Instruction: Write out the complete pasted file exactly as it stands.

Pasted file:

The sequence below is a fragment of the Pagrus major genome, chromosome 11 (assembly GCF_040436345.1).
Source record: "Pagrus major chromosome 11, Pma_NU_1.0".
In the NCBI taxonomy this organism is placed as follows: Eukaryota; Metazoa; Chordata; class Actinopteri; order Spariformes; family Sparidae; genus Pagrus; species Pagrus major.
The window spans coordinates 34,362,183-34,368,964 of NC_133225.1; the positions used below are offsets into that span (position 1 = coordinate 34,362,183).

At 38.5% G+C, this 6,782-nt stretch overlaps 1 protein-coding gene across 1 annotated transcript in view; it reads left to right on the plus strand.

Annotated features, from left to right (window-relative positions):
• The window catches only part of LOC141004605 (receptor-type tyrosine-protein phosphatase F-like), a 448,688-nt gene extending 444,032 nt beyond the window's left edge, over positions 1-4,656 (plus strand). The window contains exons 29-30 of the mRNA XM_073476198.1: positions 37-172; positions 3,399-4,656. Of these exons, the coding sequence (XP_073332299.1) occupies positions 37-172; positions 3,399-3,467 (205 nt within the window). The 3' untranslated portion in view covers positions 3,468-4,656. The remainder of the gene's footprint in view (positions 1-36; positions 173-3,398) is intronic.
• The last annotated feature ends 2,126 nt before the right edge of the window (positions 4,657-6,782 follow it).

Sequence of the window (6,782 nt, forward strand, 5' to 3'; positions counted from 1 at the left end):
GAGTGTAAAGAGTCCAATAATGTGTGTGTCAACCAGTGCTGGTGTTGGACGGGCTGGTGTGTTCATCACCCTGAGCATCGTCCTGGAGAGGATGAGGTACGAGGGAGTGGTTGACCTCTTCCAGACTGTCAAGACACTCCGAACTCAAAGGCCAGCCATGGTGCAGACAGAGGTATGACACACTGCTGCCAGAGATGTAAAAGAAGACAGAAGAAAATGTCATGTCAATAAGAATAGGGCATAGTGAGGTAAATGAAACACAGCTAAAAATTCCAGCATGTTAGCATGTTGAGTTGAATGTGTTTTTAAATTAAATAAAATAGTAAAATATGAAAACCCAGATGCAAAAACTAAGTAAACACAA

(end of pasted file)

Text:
The sequence below is a fragment of the Pagrus major genome, chromosome 11 (assembly GCF_040436345.1).
Source record: "Pagrus major chromosome 11, Pma_NU_1.0".
In the NCBI taxonomy this organism is placed as follows: Eukaryota; Metazoa; Chordata; class Actinopteri; order Spariformes; family Sparidae; genus Pagrus; species Pagrus major.
The window spans coordinates 34,362,183-34,368,964 of NC_133225.1; the positions used below are offsets into that span (position 1 = coordinate 34,362,183).

At 38.5% G+C, this 6,782-nt stretch overlaps 1 protein-coding gene across 1 annotated transcript in view; it reads left to right on the plus strand.

Annotated features, from left to right (window-relative positions):
• The window catches only part of LOC141004605 (receptor-type tyrosine-protein phosphatase F-like), a 448,688-nt gene extending 444,032 nt beyond the window's left edge, over positions 1-4,656 (plus strand). The window contains exons 29-30 of the mRNA XM_073476198.1: positions 37-172; positions 3,399-4,656. Of these exons, the coding sequence (XP_073332299.1) occupies positions 37-172; positions 3,399-3,467 (205 nt within the window). The 3' untranslated portion in view covers positions 3,468-4,656. The remainder of the gene's footprint in view (positions 1-36; positions 173-3,398) is intronic.
• The last annotated feature ends 2,126 nt before the right edge of the window (positions 4,657-6,782 follow it).

Sequence of the window (6,782 nt, forward strand, 5' to 3'; positions counted from 1 at the left end):
GAGTGTAAAGAGTCCAATAATGTGTGTGTCAACCAGTGCTGGTGTTGGACGGGCTGGTGTGTTCATCACCCTGAGCATCGTCCTGGAGAGGATGAGGTACGAGGGAGTGGTTGACCTCTTCCAGACTGTCAAGACACTCCGAACTCAAAGGCCAGCCATGGTGCAGACAGAGGTATGACACACTGCTGCCAGAGATGTAAAAGAAGACAGAAGAAAATGTCATGTCAATAAGAATAGGGCATAGTGAGGTAAATGAAACACAGCTAAAAATTCCAGCATGTTAGCATGTTGAGTTGAATGTGTTTTTAAATTAAATAAAATAGTAAAATATGAAAACCCAGATGCAAAAACTAAGTAAACACAA